Strengthening care of injured children globally
Charles Mock, Francis Abantanga, Jacques Goosen, Manjul Joshipura & Catherine Juillard
Part of the solution to the growing problem of child injury is to strengthen the care that injured children receive. This paper will point out the potential health gains to be made by doing this and will then review recent advances in the care of injured children in individual institutions and countries. It will discuss how these individual efforts have been aided by increased international attention to trauma care. Although there are no major, well-funded global programmes to improve trauma care, recent guidance documents developed by WHO and a broad network of collaborators have stimulated increased global attention to improving planning and resources for trauma care. This has in turn led to increased attention to strengthening trauma care capabilities in countries, including needs assessments and implementation of WHO recommendations in national policy.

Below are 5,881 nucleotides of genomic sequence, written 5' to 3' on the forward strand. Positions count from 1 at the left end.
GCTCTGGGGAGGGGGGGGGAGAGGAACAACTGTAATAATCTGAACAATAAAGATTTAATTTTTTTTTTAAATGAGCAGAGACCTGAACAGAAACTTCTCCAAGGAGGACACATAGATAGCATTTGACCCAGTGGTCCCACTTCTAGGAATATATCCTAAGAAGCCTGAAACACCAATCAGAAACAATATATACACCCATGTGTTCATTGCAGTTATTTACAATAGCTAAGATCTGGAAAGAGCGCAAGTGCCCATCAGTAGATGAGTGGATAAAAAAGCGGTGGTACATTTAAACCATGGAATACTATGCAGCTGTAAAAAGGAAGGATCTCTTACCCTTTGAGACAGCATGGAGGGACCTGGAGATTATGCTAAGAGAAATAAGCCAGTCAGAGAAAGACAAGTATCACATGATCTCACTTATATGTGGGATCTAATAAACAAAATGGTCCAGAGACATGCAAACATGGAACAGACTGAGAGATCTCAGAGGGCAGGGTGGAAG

Most of these global efforts, however, have not yet specifically addressed children. Given the special needs of the injured child and the high burden of injury-related death and disability among children, clearly greater emphasis on childhood trauma care is needed. Trauma care needs assessments being conducted in a growing number of countries need to focus more on capabilities for care of injured children. Trauma care policy development needs to better encompass childhood trauma care. More broadly, the growing network of individuals and groups collaborating to strengthen trauma care globally needs to engage a broader range of stakeholders who will focus on and champion the improvement of care for injured children.